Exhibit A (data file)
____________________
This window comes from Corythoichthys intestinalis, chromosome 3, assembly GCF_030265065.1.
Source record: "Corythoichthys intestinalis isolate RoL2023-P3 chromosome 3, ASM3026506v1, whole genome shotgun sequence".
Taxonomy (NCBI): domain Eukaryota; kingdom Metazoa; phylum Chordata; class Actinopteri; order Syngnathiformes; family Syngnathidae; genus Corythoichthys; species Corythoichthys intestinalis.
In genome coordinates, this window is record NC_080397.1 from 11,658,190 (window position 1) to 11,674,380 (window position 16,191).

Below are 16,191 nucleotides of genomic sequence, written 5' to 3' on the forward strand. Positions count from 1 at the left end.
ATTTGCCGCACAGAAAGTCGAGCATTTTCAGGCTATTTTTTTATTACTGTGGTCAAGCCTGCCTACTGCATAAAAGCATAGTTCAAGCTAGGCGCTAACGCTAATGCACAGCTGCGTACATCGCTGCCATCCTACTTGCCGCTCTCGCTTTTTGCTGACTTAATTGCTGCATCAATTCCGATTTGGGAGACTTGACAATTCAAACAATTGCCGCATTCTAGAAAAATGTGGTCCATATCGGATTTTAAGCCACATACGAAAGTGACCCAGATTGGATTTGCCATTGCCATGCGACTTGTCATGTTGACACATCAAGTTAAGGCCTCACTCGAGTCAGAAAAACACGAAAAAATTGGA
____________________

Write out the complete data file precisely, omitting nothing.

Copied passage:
This window comes from Corythoichthys intestinalis, chromosome 3, assembly GCF_030265065.1.
Source record: "Corythoichthys intestinalis isolate RoL2023-P3 chromosome 3, ASM3026506v1, whole genome shotgun sequence".
Taxonomy (NCBI): domain Eukaryota; kingdom Metazoa; phylum Chordata; class Actinopteri; order Syngnathiformes; family Syngnathidae; genus Corythoichthys; species Corythoichthys intestinalis.
In genome coordinates, this window is record NC_080397.1 from 11,658,190 (window position 1) to 11,674,380 (window position 16,191).

Below are 16,191 nucleotides of genomic sequence, written 5' to 3' on the forward strand. Positions count from 1 at the left end.
ATTTGCCGCACAGAAAGTCGAGCATTTTCAGGCTATTTTTTTATTACTGTGGTCAAGCCTGCCTACTGCATAAAAGCATAGTTCAAGCTAGGCGCTAACGCTAATGCACAGCTGCGTACATCGCTGCCATCCTACTTGCCGCTCTCGCTTTTTGCTGACTTAATTGCTGCATCAATTCCGATTTGGGAGACTTGACAATTCAAACAATTGCCGCATTCTAGAAAAATGTGGTCCATATCGGATTTTAAGCCACATACGAAAGTGACCCAGATTGGATTTGCCATTGCCATGCGACTTGTCATGTTGACACATCAAGTTAAGGCCTCACTCGAGTCAGAAAAACACGAAAAAATTGGA